I.R.E’s Documentary Heritage

The century-old history of the almshouses and charitable institutions of the Republic of Venice as well as the city’s social welfare history.

The over one-thousand-year-old archives of the Venetian opere pie are today an integral part of the I.R.E. properties – an organisation that since 1939 has united in a single administration the charitable and welfare institutes that have been operating in Venice since the Middle Ages.

I.R.E.’s historical archive details the century-old history of the almshouses and charitable institutions of the Republic of Venice as well as the city’s later social welfare history, spanning from the mid-thirteenth century to the present day. It is also a source of information on family genealogies, history of economics, trades, music, urban planning, and spirituality.

The oldest archive material consists of the records of the Ospedale dei Derelitti ai Santi Giovanni e Paolo (known as Ospedaletto, established in 1528), Casa dei Catecumeni (1557), Pia Casa delle Zitelle on the Giudecca island (1559), Casa del Soccorso (1580), and Pia Casa delle Penitenti di San Giobbe (1700).

I.R.E. also holds the partial record collections of old institutions such as the Ospedale dei Mendicanti (reborn in 1600 at Fondamenta Nuove, now seat of the Ospedale Civile), Ca’ di Dio (1272), and the medieval Ospizi (spanning from the tenth to the eighteenth century), that were once managed by the Procuratori of Saint Mark.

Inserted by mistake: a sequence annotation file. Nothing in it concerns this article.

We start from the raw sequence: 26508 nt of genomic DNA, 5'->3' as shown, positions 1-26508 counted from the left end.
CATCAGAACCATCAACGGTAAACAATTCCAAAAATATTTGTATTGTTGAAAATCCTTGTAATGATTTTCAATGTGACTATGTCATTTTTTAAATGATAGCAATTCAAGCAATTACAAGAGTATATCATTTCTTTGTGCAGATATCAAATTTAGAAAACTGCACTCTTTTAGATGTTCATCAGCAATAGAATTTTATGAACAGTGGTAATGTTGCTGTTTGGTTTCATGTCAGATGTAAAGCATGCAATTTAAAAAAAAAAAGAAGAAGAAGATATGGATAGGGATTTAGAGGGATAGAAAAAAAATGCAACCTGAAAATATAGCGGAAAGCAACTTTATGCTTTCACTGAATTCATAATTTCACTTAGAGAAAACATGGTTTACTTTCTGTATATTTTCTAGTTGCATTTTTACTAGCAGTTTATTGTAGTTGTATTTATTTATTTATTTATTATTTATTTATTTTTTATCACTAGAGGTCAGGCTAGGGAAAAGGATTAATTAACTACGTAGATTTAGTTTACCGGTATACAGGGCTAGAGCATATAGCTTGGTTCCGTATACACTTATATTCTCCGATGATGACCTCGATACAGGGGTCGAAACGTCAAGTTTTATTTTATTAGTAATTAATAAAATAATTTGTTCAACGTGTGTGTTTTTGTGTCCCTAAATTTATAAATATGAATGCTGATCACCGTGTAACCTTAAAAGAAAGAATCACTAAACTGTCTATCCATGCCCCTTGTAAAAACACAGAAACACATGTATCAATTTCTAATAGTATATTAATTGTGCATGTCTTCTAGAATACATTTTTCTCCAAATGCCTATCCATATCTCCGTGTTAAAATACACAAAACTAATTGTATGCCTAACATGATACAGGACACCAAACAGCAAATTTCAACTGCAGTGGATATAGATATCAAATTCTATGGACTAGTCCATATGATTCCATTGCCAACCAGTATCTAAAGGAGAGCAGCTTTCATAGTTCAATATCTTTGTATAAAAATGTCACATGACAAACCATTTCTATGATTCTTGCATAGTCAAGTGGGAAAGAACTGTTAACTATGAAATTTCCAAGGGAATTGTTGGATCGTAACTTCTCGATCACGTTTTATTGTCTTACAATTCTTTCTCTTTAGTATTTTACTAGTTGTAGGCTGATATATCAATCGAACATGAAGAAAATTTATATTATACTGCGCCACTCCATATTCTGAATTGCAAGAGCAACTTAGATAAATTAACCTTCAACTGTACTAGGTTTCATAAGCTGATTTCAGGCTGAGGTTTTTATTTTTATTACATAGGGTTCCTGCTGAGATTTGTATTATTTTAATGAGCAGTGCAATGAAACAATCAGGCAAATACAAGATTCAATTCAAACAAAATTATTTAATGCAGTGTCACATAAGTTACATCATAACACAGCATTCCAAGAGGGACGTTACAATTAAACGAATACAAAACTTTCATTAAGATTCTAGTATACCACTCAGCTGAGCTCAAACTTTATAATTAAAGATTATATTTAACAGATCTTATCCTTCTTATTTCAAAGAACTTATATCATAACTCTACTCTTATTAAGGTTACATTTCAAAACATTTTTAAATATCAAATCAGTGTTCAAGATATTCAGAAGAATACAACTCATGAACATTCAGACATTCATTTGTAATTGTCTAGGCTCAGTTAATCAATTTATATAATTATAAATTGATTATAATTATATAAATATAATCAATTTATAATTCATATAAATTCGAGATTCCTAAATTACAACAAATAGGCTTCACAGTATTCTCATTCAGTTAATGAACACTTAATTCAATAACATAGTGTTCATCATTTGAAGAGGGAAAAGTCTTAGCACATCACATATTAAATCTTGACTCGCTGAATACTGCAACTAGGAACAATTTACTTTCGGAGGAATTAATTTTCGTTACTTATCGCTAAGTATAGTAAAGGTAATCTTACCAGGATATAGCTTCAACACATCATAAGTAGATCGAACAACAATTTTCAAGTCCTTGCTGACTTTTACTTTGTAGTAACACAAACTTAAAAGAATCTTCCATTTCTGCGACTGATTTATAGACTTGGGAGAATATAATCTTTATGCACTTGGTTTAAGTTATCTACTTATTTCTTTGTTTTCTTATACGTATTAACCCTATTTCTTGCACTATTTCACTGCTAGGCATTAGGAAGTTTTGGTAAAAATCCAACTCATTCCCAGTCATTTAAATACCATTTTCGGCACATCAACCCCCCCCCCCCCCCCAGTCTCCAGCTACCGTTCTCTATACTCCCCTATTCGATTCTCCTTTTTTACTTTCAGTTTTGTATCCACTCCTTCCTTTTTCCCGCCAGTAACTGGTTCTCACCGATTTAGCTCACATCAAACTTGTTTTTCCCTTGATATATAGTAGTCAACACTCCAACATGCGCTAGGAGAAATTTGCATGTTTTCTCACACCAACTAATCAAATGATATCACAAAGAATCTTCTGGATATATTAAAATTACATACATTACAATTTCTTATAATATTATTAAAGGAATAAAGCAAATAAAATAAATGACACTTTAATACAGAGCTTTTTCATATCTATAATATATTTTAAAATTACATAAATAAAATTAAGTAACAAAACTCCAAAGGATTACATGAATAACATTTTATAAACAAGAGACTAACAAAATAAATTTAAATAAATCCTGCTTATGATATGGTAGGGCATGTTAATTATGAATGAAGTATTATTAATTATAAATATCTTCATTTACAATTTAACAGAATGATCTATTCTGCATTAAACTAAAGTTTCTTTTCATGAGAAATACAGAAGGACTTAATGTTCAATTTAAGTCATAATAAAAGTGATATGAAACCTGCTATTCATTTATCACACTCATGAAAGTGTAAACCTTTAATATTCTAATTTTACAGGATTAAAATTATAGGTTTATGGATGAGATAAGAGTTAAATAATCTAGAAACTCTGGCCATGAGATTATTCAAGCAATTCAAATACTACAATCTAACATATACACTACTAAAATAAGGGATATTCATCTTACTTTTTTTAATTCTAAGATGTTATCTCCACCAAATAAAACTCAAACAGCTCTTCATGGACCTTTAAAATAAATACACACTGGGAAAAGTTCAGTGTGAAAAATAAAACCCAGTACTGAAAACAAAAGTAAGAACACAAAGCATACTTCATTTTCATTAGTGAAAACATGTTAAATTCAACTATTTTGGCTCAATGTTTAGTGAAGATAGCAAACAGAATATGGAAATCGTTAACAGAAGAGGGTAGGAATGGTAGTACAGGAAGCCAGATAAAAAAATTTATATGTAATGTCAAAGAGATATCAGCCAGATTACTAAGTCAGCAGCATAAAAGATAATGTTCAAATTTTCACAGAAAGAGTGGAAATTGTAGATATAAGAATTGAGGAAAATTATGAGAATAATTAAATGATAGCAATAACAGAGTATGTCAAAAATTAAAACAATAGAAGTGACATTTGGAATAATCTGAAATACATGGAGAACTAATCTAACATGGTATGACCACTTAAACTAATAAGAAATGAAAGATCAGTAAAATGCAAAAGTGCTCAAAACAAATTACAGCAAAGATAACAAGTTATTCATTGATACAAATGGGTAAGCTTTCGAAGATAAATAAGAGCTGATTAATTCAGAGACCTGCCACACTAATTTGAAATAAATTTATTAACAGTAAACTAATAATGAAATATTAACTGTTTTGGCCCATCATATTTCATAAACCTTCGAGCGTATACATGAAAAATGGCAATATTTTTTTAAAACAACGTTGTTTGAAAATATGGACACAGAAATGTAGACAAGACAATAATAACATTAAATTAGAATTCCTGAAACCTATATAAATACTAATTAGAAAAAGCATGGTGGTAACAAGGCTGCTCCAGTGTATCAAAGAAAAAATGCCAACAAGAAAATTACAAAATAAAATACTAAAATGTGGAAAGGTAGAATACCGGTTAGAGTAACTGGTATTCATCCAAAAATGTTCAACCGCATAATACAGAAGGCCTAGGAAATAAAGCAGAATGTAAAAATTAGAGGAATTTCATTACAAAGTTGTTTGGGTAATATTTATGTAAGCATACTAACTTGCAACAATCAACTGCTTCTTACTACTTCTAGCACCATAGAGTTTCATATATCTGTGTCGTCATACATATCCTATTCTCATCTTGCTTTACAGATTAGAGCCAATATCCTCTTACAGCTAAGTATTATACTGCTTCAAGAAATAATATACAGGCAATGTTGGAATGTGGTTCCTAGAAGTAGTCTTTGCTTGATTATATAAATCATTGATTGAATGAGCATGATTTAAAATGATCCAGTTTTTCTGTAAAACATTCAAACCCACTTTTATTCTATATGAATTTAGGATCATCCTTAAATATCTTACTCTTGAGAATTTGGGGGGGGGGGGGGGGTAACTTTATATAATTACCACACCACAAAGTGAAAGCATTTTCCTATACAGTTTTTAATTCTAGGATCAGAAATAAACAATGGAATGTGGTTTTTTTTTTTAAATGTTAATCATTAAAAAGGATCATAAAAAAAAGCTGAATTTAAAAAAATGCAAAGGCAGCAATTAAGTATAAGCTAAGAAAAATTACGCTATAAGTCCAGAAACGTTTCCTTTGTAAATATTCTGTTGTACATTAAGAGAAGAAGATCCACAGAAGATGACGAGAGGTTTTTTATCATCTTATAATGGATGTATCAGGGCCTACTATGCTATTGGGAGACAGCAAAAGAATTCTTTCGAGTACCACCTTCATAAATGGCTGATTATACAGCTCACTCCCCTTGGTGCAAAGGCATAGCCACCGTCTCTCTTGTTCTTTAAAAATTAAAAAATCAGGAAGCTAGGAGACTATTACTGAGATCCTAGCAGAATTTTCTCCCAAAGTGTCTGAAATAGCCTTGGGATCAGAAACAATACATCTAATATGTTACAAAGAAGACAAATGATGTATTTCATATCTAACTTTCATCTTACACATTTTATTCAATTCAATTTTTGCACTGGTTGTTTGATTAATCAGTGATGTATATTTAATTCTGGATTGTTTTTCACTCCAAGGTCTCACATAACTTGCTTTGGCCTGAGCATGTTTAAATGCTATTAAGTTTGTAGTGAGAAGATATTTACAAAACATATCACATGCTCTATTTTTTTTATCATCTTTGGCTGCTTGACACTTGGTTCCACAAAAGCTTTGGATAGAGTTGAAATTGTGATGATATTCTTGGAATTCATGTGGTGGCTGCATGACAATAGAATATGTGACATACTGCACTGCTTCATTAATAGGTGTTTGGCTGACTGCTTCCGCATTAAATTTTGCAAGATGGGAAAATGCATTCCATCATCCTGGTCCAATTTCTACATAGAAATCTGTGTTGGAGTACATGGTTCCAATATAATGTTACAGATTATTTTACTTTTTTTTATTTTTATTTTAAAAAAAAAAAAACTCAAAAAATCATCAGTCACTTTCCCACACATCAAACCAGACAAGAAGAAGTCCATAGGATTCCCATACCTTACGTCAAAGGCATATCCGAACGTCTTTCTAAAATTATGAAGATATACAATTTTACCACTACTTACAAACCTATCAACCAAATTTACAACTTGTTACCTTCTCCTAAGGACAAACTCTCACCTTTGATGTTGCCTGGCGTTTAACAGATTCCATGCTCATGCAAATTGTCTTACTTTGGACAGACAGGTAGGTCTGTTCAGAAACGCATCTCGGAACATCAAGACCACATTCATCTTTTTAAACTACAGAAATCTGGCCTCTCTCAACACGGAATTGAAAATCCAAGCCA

The most substantial archive material held by I.R.E. is that dating from the seventeenth to the nineteenth century with complete family records such as the Formenti–Ottoboni, Antonio Massarini, Francesco Moro, Benzi Zecchini, G. B. Sceriman, Astori, and Giovanni Conti archives.

Another notable donation was that of Abbot Germanico Bernardi, who in 1849 donated a collection of 475 musical manuscripts to the Casa del Ricovero.

Lastly, in 1981 Tomaso Filippi’s complete photographic studio archive (with over 7,000 plates dating 1880–1920) was donated by his daughter Elvira to I.R.E.’s Casa di Riposo Santi Giovanni e Paolo. This donation is the most comprehensive and therefore the most valuable testimony of the visual culture of Venice between the late nineteenth century and the first half of the twentieth. In 2002, the Archive was stored in the offices of the I.R.E. conservator in the Ospedale dei Derelitti complex.